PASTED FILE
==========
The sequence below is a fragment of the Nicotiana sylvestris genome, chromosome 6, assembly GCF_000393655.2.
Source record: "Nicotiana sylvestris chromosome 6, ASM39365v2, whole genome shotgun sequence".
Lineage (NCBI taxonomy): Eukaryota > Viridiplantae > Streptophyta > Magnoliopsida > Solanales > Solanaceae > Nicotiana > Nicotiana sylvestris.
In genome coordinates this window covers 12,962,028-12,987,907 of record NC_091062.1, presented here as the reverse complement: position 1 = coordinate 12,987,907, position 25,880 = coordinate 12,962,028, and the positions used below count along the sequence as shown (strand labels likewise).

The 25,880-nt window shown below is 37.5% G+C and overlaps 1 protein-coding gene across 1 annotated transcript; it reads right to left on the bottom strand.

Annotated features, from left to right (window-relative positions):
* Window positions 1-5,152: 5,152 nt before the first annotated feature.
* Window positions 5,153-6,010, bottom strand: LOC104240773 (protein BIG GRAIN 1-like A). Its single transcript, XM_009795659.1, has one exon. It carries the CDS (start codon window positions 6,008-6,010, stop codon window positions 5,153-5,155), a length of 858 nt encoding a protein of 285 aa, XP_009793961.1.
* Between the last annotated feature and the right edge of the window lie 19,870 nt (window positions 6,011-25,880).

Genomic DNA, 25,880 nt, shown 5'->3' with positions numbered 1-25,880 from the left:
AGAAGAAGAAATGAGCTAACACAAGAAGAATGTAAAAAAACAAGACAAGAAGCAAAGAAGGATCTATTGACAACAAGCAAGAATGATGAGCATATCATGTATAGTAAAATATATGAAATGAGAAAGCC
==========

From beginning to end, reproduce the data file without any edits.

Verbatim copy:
The sequence below is a fragment of the Nicotiana sylvestris genome, chromosome 6, assembly GCF_000393655.2.
Source record: "Nicotiana sylvestris chromosome 6, ASM39365v2, whole genome shotgun sequence".
Lineage (NCBI taxonomy): Eukaryota > Viridiplantae > Streptophyta > Magnoliopsida > Solanales > Solanaceae > Nicotiana > Nicotiana sylvestris.
In genome coordinates this window covers 12,962,028-12,987,907 of record NC_091062.1, presented here as the reverse complement: position 1 = coordinate 12,987,907, position 25,880 = coordinate 12,962,028, and the positions used below count along the sequence as shown (strand labels likewise).

The 25,880-nt window shown below is 37.5% G+C and overlaps 1 protein-coding gene across 1 annotated transcript; it reads right to left on the bottom strand.

Annotated features, from left to right (window-relative positions):
* Window positions 1-5,152: 5,152 nt before the first annotated feature.
* Window positions 5,153-6,010, bottom strand: LOC104240773 (protein BIG GRAIN 1-like A). Its single transcript, XM_009795659.1, has one exon. It carries the CDS (start codon window positions 6,008-6,010, stop codon window positions 5,153-5,155), a length of 858 nt encoding a protein of 285 aa, XP_009793961.1.
* Between the last annotated feature and the right edge of the window lie 19,870 nt (window positions 6,011-25,880).

Genomic DNA, 25,880 nt, shown 5'->3' with positions numbered 1-25,880 from the left:
AGAAGAAGAAATGAGCTAACACAAGAAGAATGTAAAAAAACAAGACAAGAAGCAAAGAAGGATCTATTGACAACAAGCAAGAATGATGAGCATATCATGTATAGTAAAATATATGAAATGAGAAAGCC